Ok, rant off. Why would *g* change? Well, let’s look gravity. Near the surface of the Earth, we often use *mg* as the gravitational force. However, a better model says that the gravitational force decreases as the distance between objects involved increases. Here is a useful model for the magnitude of the gravitational force between two objects.

Here, *G* is the universal gravitational constant. It has a value of 6.67 x 10^{-11} N*m^{2}/kg^{2}. The two *m*’s are the masses of the two objects interacting and *r* is the distance between those objects (for spherical objects, you can use the distance between their centers). If we use this for objects on the Earth, one of the *m*’s is the mass of the Earth (5.97 x 10^{24} kg) and *r* would be about the radius of the Earth (6.38 x 10^{6} m). If you move farther from the center of the Earth, *r* increases.

If you want, you can write the gravitational force on the surface of the Earth like this:

What about Denver (in Colorado – just to be clear)? Denver is about 1600 meters above sea level. What would this do to the gravitational field? If I put in (R_{E} + 1600 m) for the *r* in the gravitational field, I get gravitational field that is just 99.9% the value of *g* at the surface.

The point is, the gravitational field and the gravitational force on the ball don’t change that much. Plus, there is something else to consider. The Earth isn’t a perfect sphere with perfectly spherically distributed density. It is “lumpy”. The gravitational field does not really change uniformly. If you are on a mountain, the higher density of that mountain will have an impact on the local gravitational field. Also, the Earth is rotating. If I want to take into account the rotational effects on the “effective” gravitational field (because we are not in a non-accelerating reference frame), that would be another contributor to variations in *g*.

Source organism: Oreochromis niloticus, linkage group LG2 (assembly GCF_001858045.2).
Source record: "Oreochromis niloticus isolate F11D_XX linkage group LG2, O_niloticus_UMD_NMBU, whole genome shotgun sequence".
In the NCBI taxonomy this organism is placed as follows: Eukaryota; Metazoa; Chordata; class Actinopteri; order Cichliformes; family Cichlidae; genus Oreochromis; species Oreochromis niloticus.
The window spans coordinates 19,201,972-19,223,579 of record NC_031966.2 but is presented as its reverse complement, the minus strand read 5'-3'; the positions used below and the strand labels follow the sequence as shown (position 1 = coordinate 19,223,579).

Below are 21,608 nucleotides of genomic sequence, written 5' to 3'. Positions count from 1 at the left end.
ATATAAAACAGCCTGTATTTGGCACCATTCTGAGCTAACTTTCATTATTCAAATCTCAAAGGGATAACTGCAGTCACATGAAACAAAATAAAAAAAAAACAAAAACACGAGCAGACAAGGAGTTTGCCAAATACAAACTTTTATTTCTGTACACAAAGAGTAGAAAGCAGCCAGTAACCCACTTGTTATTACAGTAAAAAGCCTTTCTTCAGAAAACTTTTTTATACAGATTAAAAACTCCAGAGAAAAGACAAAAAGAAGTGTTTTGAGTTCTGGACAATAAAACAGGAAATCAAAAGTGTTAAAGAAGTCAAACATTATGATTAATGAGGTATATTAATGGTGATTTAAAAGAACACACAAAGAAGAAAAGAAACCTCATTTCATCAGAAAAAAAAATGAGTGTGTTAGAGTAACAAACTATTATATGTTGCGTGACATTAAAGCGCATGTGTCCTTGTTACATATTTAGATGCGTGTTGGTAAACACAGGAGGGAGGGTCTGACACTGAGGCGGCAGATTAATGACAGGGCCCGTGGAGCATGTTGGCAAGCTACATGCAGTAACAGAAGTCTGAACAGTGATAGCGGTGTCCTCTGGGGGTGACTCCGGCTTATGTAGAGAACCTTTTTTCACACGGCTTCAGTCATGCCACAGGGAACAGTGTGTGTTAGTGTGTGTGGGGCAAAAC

Here is a gravitational variation map showing these differences.

This map was produced by the European Space Agency’s (ESA) GOCE satellite.

I guess I am trying to say that I don’t think I need to include changes in the gravitational field for this calculation.

## Changes in the Density of Air

Why is the air less dense in Denver than say New Orleans? Basically, it is because the air pressure is less. In Denver, there is less air above it pushing down. The result is lower density. But how much lower?

How do you model the density of the atmosphere anyway? It turns out that this isn’t so straight forward. I blame the weather. However, I have looked at this density stuff before. First, when I calculated the speed of a falling skydiver (in this case the jumper in question was to jump from 120,000 feet – the Red Bull Stratos project).

The model suggested for the density of air looks like this:

#image via https://en.wikipedia.org/wiki/Density_of_air#Altitude

With a mathematical model of:

You can refer to the wikipedia post for an explanation of the constants in that expression. Just for fun, here is a plot of the density from that model for the first 2500 meters.

This is basically linear in this range. Of course, there would be fluctuations due to weather (as I said before).

## Variations in Range Due to Density

Now I can make a plot. Here is a plot of the range of a football kick as a function of height above sea level (ignoring changes in gravitational field). I will keep the kick speed constant (35 m/s) with a launch angle of 40° (even though that might not be optimal).

From this, at an altitude of 1600 m, the range would be 61 meters (66.7 yards). The same kick at sea level would have a range of around 57 meters (62 yards). So, a gain of about 4-5 yards. I would suspect that this is a large enough effect for a kicker to notice. However, I also suspect that there are other more influential effects. Effects like wind, temperature and potentially blocking players.

Oh, and a quick hat tip to Andy (@rundquist and SuperFly Physics) for the suggestion of the lego video. Actually, he suggested I recreate the video with my kids. The lego thing was my idea.